Note: The carbon atoms are green, the oxygen atoms are red, the hydrogens are white, and the iron atoms are magenta in the stick representations.
This is a two-dimensional representation of the remaining steps in the reaction. After Fe(III) is reduced to Fe(II), Fe(II) leaves the protein via a 3-fold channel and reacts with three (3) dianionic ferrozine ligands outside the protein shell. The reaction of Fe(II) with ferrozine2- results in formation of the Fe(ferrozine)34- compound. (Remember the compounds in this scheme are not drawn to scale.)
Note: The carbon atoms are green, the hydrogens are white, the iron atoms are magenta, the nitrogen atoms are blue, the oxygen atoms are red, and the sulfur atoms are yellow in the stick representations.
Figure 2 contains all of the main species involved in the in vitro iron-removal process described in this tutorial. This figure allows you to compare the relative sizes of the different systems involved. Clicking on each of the species in the picture also links you to a more detailed picture of the respective compounds. When you are looking at the species in detail, you should be predicting what the geometric structure would look like based on your intuition and how that structure affects the role that each species plays in the iron-removal mechanism?
This is a molecular model representation depicting the relative sizes of the main species involved in the reaction. To see a more detailed picture of each species, please click on each of the species in the picture. (Note: There is not a more detailed picture of the protein.) Starting at the top of the figure on the right-hand side are Dihydroxyfumarate, Fe(II) hydrated complex, Ferrozine 2- ligand, and Fe(ferrozine)34-. The iron-mineral core is shown inside the protein shell.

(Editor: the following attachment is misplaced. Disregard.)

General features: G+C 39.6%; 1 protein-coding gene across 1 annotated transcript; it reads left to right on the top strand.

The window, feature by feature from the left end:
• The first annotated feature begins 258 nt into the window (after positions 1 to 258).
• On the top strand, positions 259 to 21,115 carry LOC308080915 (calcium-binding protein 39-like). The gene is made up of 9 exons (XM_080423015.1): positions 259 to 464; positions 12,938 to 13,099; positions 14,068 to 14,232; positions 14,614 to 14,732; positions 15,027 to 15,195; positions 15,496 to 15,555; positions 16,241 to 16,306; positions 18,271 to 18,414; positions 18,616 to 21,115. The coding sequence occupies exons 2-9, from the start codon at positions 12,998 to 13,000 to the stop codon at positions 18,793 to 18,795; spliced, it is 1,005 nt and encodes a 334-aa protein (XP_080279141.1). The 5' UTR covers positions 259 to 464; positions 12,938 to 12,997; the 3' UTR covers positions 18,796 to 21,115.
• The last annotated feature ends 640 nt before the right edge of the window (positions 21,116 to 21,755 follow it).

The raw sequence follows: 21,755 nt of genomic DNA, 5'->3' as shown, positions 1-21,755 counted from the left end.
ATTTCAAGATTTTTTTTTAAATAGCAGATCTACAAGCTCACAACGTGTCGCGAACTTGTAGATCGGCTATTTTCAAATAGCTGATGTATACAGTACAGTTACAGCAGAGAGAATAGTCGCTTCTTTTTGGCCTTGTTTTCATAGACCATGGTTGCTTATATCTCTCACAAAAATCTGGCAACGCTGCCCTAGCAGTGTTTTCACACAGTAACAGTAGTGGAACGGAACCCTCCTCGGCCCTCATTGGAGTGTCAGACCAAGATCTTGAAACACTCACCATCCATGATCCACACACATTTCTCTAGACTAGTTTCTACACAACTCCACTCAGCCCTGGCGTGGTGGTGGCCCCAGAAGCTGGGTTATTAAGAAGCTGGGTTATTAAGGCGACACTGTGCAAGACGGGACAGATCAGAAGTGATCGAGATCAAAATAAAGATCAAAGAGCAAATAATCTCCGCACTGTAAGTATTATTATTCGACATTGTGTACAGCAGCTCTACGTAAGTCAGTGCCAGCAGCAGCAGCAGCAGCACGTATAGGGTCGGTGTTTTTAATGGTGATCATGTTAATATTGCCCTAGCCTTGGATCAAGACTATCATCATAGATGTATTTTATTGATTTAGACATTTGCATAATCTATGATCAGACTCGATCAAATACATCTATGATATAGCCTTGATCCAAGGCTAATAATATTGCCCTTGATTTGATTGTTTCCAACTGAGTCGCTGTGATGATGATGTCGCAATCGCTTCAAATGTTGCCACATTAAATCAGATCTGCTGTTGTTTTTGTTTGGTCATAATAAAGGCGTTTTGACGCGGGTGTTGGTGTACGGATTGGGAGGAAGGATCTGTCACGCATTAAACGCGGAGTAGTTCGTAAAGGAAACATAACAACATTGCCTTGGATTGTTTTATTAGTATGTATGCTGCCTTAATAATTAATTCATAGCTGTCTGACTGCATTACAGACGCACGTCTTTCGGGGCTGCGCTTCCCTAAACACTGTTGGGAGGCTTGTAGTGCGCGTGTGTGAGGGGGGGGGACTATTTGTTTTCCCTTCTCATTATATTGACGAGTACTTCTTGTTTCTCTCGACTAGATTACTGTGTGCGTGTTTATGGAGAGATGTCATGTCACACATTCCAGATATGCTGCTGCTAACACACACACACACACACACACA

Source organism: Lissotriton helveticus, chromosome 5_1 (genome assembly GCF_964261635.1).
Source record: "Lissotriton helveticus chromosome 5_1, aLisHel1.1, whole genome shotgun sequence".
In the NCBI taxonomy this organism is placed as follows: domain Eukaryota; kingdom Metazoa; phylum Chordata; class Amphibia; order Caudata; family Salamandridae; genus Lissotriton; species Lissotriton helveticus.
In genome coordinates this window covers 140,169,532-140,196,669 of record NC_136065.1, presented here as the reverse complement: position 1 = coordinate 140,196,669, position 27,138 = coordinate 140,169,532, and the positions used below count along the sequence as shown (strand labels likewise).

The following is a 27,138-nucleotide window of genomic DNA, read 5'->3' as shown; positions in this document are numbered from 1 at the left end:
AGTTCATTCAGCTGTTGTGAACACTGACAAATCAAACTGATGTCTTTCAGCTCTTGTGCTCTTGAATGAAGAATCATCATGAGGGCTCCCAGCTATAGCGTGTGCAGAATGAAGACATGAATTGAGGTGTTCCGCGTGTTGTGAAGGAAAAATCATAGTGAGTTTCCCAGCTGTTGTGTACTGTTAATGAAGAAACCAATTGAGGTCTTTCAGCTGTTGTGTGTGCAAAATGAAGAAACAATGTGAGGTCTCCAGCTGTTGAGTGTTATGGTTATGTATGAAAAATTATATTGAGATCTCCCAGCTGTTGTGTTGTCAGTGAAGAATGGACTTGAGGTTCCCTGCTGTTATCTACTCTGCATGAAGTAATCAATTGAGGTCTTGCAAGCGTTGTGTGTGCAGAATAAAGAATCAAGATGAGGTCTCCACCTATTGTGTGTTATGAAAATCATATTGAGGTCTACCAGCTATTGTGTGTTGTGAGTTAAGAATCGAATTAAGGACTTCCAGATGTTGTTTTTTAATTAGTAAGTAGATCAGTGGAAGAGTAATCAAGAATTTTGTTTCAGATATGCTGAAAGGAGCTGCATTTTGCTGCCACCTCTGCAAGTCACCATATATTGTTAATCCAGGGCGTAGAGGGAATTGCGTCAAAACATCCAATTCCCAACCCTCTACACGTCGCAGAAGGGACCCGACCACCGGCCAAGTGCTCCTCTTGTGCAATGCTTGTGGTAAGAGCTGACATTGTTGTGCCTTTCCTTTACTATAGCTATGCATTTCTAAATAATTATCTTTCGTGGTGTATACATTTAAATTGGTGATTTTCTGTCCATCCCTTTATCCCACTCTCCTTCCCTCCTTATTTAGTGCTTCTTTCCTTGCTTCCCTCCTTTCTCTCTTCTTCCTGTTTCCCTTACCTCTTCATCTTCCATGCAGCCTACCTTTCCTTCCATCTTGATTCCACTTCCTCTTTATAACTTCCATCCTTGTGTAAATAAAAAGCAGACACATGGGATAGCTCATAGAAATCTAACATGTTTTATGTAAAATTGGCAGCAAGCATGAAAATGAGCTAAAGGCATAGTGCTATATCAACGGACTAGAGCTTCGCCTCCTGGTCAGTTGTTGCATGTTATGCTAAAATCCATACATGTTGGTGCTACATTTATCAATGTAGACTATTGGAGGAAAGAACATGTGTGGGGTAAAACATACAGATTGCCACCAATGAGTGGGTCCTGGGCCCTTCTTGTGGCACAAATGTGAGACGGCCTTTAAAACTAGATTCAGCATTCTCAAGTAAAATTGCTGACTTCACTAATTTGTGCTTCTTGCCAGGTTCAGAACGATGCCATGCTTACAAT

To view the molecules interactively, please use RASMOL. To download the pdb files for viewing and rotating the compounds used in this experiment, please click on the appropriate compound name below. (Note: If you want to view multiple compounds simultaneously, please download each pdb file and save on your computer. Then open RASMOL outside of Netscape.)
To download the pdb files corresponding to some of the components of the protein, please click on the appropriate molecule name below:
Harrison, P.M.; Andrews, S.C.; Artymiuk, P.J.; Ford, G.C.; Guest, J.R.; Hirzmann, J.; Lawson, D.M.; Livingstone, J.C.; Smith, J.M.A.; Treffry, A.; Yewdall, S.J. in Iron Transport and Storage; Ponka, P.; Schulman, H.M.; Woodworth, R.C., Eds.; CRC: Boca Raton, FL, 1990; pp 81-101.
Theil, E.C. Annu. Rev. Biochem.1987, 56, 289-316.
Lawson, D.M.; Artymiuk, P.J.; Yewdall, S.J.; Smith, J.M.A.; Livingstone, J.C.; Treffry, A.; Luzzago, A.; Levi, S.; Arosio, P.; Cesareni, G.; Thomas, C.D.; Shaw, W.V.; Harrison, P.M. Nature 1991, 349, 541-544.
Acknowledgements: The development of this experiment was supported by the National Science Foundation Division of Undergraduate Education Grant# NSF/DUE-9455918 to the ChemLinks program and by a grant from the Howard Hughes Medical Institute through the Undergraduate Biological Sciences Education program, Grant HHMI# 71195-502005 to Washington University. The molecular-modeling calculations were performed using the Washington University Department of Chemistry Computer Facility, which was funded in part by Washington University's Parents' Fund.
Copyright 1995, Washington University, All Rights Reserved.